The early history of Apple is a fascinating one, full of innovation, competition, and controversy.
Apple was founded in 1976 by Steve Jobs, Steve Wozniak, and Ronald Wayne, three young men with a passion for technology and a desire to create something new. They started out in Jobs’s garage, where they built and sold the first Apple computer, the Apple I. The Apple 1 was a personal computer kit that was sold as a motherboard (with CPU, RAM, and basic textual-video chips). This led to the formation of Apple Computer Inc., which was listed as a computer hardware and software manufacturer.
From this early success, they quickly designed and released the Apple II on June 10th, 1977, which the device was a more powerful and sophisticated computer that became wildly popular in homes and schools. However, this success was short-lived…
In the 1980s, Apple faced some tough competition from companies such as IBM and Microsoft, but it was able to stay afloat thanks to the success of its Macintosh computer in 1984. However, just after its release in 1985, Steve Jobs left Apple in 1985, after a power struggle with the board of directors. He went on to start a new company, NeXT, which focused on developing computers for the education market.
Jobs remained involved with Apple as a member of the board of directors, but he was no longer actively involved in the company’s day-to-day operations. Throughout the 1990s, Apple struggled financially, even with the release of the Power Macintosh in 1994. However, in 1996, Apple acquired NeXT and Steve Jobs returned to the company as an advisor. He eventually became CEO of Apple again in 1997.
Back with regained power and vision, Steve Jobs played a key role in the company’s resurgence and transformation into the technology giant it is today. Especially, with its release of the iMac in 1998 (see full iMac history) and closely thereafter, the iPod in October, 2001. Over the years, Apple has released numerous innovative products, including variations of the iPod, iPhone, iPad, Mac Computers, iWatch, and various software tools like Apple iCloud and AI services like Siri.
Apple’s stock price continued to rise in the early 2000s, fueled by the success of the iPod and the launch of the iTunes Store. Between 2001 and 2003, the stock price more than tripled, and the company’s market capitalization rose to over $20 billion. Apple’s stock experienced significant growth between 2003 and 2011. In 2003, the stock price was around $8 per share, and the company had a market capitalization of around $20 billion.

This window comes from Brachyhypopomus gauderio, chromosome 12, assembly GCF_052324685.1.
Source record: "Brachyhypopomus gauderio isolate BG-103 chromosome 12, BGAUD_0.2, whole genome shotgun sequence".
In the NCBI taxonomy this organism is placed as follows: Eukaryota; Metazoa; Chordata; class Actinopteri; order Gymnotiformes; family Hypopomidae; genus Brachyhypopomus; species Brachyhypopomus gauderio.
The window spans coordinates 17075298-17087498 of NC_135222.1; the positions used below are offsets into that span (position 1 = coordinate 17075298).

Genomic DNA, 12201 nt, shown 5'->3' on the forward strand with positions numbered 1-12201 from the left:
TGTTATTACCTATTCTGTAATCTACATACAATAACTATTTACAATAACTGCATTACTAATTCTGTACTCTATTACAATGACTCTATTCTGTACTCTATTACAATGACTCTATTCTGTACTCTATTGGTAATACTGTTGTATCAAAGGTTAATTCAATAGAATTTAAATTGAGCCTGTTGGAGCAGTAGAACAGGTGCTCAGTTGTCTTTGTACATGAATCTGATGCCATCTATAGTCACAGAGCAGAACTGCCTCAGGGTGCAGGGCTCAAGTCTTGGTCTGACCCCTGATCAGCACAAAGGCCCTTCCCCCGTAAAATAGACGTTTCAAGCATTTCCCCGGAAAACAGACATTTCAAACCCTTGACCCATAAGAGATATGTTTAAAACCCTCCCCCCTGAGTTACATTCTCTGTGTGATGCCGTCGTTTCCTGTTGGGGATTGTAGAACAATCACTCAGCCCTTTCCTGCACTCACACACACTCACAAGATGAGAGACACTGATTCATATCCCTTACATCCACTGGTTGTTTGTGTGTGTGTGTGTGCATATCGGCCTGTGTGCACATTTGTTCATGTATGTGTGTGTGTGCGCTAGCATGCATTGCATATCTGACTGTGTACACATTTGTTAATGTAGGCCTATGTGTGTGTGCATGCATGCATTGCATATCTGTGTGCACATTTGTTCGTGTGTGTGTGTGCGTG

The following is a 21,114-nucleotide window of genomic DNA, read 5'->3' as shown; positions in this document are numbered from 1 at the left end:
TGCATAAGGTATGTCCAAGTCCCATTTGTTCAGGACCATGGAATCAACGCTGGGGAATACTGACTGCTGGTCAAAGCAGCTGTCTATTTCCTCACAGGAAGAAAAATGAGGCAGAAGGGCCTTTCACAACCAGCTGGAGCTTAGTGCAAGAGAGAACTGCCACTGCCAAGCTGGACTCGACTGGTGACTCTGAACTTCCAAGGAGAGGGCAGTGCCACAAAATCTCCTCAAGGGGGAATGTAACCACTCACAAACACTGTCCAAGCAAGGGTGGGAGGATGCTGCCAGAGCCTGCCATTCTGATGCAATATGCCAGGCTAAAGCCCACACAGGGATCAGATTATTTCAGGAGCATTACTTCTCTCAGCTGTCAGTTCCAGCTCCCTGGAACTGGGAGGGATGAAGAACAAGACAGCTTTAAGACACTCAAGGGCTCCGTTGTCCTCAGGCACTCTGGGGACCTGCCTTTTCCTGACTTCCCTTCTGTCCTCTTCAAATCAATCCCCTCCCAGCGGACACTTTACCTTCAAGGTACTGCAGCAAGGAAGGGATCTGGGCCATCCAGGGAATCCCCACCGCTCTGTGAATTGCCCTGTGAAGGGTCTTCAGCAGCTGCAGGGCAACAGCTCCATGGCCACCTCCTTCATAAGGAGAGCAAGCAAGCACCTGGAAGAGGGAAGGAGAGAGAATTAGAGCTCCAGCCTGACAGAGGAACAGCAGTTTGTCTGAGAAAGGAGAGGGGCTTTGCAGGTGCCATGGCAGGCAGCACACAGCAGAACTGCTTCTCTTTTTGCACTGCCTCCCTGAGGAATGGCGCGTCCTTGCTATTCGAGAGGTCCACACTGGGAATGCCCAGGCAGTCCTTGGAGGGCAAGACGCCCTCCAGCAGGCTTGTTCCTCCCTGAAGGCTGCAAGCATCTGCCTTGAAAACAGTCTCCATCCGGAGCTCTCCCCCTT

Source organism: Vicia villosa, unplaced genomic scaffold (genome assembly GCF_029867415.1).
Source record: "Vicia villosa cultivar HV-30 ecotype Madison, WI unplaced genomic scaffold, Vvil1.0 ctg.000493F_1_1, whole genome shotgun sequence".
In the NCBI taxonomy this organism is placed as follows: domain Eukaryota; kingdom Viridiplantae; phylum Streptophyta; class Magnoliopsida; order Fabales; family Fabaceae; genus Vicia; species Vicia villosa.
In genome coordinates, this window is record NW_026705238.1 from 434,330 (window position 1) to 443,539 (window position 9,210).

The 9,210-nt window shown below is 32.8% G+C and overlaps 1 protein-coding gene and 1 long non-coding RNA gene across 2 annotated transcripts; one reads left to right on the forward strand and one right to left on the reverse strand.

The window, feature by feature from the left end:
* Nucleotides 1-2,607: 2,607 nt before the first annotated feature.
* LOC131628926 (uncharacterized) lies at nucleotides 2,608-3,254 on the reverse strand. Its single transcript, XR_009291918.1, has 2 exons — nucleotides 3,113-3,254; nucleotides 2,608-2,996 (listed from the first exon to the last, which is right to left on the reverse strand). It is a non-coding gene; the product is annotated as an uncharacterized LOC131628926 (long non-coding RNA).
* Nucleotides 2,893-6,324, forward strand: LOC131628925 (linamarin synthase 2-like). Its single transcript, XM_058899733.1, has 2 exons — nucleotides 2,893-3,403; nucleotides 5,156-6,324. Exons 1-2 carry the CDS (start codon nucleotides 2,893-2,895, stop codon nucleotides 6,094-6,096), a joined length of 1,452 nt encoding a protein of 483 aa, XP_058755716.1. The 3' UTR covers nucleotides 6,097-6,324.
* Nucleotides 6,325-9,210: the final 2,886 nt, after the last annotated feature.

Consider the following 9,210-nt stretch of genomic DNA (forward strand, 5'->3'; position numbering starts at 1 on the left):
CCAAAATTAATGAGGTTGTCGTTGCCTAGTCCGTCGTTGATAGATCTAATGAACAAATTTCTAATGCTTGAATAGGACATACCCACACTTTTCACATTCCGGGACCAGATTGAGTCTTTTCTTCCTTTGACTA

Over the next several years, Apple’s stock price continued to rise, fueled by the success of a number of innovative products, such as the iPod, the iPhone, and the iPad. The company’s market capitalization also continued to grow, reaching over $100 billion by the end of 2007.
Apple’s stock price reached an all-time high in 2011, when it reached over $400 per share and the company’s market capitalization reached over $300 billion. This was a significant increase from 2003, when the stock price was less than $10 per share and the market capitalization was around $20 billion.
Overall, Apple’s stock experienced strong growth between 2003 and 2011, thanks to the company’s ability to consistently deliver innovative and high-quality products and services to consumers.
Tim Cook became CEO of Apple on August 24, 2011, after the resignation of Steve Jobs due to his illness. Cook had been serving as the Chief Operating Officer (COO) of Apple since 2005 and had been with the company since 1998.
Ultimately, on October 5, 2011, Steve Jobs passed away from a long battle with pancreatic cancer. His death was a significant loss to the technology industry and to Apple, as he was widely regarded as a visionary and a driving force behind the company’s success.
Rumors and hints from Apple indicate they are releasing VR headsets between 2023 and 2024 and an Apple autonomous car between 2024 and 2026. Although there is plenty of skepticism, the innovative track record, and endless capital, once again, positions Apple to change the world entirely. Sure there was been tremendous complaints that Apple has been riding on the same designs with little improvement. However, let’s not forget, just recently, Apple was the first company to reach a 3 Trillion net worth, which was greater than the GDP of the UK, according to Forbes.